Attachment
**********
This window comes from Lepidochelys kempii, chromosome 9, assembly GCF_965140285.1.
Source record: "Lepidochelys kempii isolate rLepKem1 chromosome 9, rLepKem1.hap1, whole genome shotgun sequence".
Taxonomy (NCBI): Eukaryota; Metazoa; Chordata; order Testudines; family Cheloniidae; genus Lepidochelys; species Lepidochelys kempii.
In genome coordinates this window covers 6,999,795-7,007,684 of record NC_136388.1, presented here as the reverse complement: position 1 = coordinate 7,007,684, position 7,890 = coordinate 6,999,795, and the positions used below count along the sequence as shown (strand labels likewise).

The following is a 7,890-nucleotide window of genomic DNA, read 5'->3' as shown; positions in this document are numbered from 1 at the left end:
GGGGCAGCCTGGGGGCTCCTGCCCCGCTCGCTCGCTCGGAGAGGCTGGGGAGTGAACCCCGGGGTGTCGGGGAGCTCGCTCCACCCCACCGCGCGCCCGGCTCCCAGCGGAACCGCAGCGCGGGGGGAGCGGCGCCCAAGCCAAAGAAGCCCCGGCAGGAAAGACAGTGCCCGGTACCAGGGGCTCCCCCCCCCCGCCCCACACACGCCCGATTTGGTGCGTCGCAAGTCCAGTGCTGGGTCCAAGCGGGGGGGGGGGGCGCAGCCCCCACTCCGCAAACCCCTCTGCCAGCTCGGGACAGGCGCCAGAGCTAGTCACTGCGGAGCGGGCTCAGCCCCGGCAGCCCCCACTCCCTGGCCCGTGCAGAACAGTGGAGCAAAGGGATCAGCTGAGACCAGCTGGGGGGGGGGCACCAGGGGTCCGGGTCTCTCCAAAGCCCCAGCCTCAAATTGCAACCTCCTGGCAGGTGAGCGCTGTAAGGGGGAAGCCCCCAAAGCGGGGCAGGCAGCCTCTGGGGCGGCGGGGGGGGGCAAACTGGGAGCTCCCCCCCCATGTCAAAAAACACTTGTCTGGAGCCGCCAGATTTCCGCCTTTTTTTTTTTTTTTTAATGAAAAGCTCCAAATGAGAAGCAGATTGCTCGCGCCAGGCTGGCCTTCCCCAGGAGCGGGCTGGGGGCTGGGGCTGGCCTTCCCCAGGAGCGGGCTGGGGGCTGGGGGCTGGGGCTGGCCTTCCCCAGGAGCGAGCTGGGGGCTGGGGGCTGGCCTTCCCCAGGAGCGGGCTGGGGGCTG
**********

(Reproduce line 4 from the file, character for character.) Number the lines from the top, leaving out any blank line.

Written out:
In genome coordinates this window covers 6,999,795-7,007,684 of record NC_136388.1, presented here as the reverse complement: position 1 = coordinate 7,007,684, position 7,890 = coordinate 6,999,795, and the positions used below count along the sequence as shown (strand labels likewise).